This week in tax: North Sea profits raise calls for a UK windfall tax
BP and Shell have reported record-breaking profits as the UK faces a natural gas crisis. The UK government is yet facing more calls for a windfall tax to be imposed on the industry.
North Sea companies are reporting vast profits and some people are calling for a windfall tax. BP reported its profits increased to $12.8 billion in 2021 – the largest raise since 2013. The company has dramatically reversed its fortunes since 2020 when it reported losses of $5.7 billion.
Likewise, Shell reported its profits increased to $19.3 billion in 2021. This is an increase from $4.8 billion in just a year. The European gas shortage is driving up prices and the UK is particularly vulnerable given supply chain problems since its withdrawal from the EU.
This news has sparked yet more calls for a windfall tax on these ‘excessive’ profits. So far, the UK government has dodged the question and introduced a public interest business protection tax with a 75% rate on shareholders cashing out contracts during this crisis.
The UK would not be alone if it adopted a windfall tax. The Spanish government is levying a windfall tax on energy providers, making ‘excessive’ profits from the surging price of gas. The plan is projected to raise €3 billion ($3.4 billion) for infrastructure investments.
The UK government may be about to copy the Spanish windfall tax to offset the impact on living costs. The UK has seen some of the highest increases in gas bills in Europe while several energy providers have collapsed.
However, the UK energy price cap is set to rise in April and many households could see their bills increase by more than 50%. The government may have to step in to alleviate the cost of fuel through VAT relief, but the calls for a windfall tax will continue.
ITR Global Tax 50 2021-22: Pascal Saint-Amans
The Centre for Tax Policy and Administration secured one of its greatest achievements in 2021: the endorsement of a global tax framework bound to reform the tax system across the world.
“Even after the election of Biden, very few people believed that we could reach an agreement and that we could reach a global agreement with almost all the countries part of it. And that’s what we did,” says Pascal Saint-Amans, director of the Centre for Tax Policy and Administration at the OECD.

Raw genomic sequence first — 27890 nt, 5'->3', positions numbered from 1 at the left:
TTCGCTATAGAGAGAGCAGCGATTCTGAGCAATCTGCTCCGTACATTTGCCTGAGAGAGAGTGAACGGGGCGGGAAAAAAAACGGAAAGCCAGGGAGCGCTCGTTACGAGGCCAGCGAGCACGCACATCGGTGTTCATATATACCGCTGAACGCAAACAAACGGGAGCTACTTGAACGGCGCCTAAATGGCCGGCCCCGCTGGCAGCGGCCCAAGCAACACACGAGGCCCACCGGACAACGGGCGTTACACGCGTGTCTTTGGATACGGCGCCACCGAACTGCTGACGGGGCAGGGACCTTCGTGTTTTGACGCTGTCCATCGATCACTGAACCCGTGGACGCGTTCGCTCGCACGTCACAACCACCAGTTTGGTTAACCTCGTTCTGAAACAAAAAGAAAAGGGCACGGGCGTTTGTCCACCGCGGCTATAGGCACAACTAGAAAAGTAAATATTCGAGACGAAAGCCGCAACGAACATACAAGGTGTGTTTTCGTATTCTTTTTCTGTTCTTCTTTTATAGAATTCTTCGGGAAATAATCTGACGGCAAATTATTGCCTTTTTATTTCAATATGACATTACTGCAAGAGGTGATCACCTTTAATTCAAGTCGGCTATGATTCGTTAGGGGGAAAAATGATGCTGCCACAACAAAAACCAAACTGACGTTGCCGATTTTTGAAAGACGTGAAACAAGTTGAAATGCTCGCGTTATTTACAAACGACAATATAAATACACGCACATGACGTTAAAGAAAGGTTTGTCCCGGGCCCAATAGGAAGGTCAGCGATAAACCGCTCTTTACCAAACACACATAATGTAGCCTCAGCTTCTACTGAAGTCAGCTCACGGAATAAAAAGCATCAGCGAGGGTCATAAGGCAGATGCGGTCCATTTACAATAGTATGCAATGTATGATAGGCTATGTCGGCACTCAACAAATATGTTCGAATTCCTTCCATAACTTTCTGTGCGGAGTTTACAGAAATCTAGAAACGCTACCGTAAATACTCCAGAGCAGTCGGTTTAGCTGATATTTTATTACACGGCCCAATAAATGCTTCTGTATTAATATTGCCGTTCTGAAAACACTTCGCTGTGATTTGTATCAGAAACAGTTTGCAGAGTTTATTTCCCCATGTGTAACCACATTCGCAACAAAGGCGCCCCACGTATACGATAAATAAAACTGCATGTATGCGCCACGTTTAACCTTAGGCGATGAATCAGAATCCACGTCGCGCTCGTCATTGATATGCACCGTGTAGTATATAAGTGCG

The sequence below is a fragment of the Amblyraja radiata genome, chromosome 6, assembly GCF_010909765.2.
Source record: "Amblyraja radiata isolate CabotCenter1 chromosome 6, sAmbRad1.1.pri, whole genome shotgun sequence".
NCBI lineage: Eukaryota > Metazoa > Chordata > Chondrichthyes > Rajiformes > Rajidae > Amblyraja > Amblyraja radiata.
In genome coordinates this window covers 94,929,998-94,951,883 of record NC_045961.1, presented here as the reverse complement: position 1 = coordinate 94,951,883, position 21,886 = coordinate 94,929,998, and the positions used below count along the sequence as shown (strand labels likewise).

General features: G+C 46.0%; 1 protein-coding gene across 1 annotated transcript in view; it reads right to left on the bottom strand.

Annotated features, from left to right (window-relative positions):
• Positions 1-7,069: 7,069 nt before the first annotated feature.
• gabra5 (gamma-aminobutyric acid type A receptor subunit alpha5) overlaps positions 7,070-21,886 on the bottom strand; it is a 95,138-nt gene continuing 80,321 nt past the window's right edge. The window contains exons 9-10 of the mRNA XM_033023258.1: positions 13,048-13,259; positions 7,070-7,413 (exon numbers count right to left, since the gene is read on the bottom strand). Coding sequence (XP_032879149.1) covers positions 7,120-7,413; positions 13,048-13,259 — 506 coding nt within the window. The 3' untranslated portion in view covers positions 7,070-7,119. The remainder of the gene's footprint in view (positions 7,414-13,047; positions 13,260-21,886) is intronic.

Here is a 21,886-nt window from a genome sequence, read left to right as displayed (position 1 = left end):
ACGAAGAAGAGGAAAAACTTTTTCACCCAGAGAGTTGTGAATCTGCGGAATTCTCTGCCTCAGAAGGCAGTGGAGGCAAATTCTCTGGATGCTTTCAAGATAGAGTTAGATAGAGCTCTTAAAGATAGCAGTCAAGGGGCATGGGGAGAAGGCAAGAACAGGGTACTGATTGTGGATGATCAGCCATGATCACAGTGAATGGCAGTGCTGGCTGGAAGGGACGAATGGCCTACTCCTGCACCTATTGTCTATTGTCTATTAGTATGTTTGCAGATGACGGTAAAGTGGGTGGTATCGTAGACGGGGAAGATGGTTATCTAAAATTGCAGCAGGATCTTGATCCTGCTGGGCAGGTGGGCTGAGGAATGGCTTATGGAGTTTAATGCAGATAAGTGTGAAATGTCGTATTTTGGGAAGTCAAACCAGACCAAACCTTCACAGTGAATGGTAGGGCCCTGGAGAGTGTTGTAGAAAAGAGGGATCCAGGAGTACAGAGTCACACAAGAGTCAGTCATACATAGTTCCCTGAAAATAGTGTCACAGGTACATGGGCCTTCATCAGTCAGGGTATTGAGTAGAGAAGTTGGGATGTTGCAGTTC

The OECD had set itself a deadline of mid-2021 to reach an agreement on the pillar one and pillar two proposals. However, US President Joe Biden only took office in February 2021, leaving the Paris-based organisation with a few months to achieve its goals.
Saint-Amans says time management was very difficult “because it was a reset of the project” and having only a few months to finalise an agreement during the COVID-19 crisis added more pressure.
With more than 130 jurisdictions on board, the implementation of pillar one and pillar two is as close as it’s ever been, but more details remain to be established this year.
The OECD aims to deliver a coordinated approach for pillar two, as well as a multilateral convention for pillar one, in a bid to provide more stability to the international tax system. Taxpayers can also expect further development on issues including carbon tax, digitalisation, and the taxation of cryptocurrency transactions.
OECD launches last-minute consultation on pillar one and two
The OECD is seeking business feedback on draft nexus and revenue sourcing rules in Amount A in pillar one of its two-pillar solution to the tax challenges of the digital economy by February 18.
The next step in the OECD’s digital tax agenda is a series of consultations on pillar one, starting with questions on the draft nexus and revenue sourcing rules under Amount A. There will also be a consultation in March on pillar two’s implementation mechanism.
The consultations on the two-pillar framework will be held until April to allow time for business leaders to provide feedback and countries to draft legislation due by 2023.
“It took a few weeks for people to go through the model rules for pillar two, think over the implications and realise that every country would just introduce a domestic minimum top-up tax so that all the additional revenue would be collected by the low tax countries,” said one head of tax at an investment management company.
“Let us see how long it takes with pillar one before we arrive at a consensus,” he added.
While a few countries including the UK have already published draft legislation on pillar two and prepare for pillar one, the business commentary to come from the OECD’s consultation might revise the approach that countries take to implement a standard two-pillar digital tax solution.
Next week in ITR
ITR will continue its Global Tax 50 profiles. Readers can expect a profile of European Commission President Ursula von der Leyen on the EU’s tax projects in 2022.
Meanwhile, Leanna Reeves carried out an exclusive interview with Logan Wort, executive secretary at African Tax Administration Forum (ATAF). Global Tax 50 will also feature entries on the Gulf Cooperation Council (GCC) and its tax reforms.
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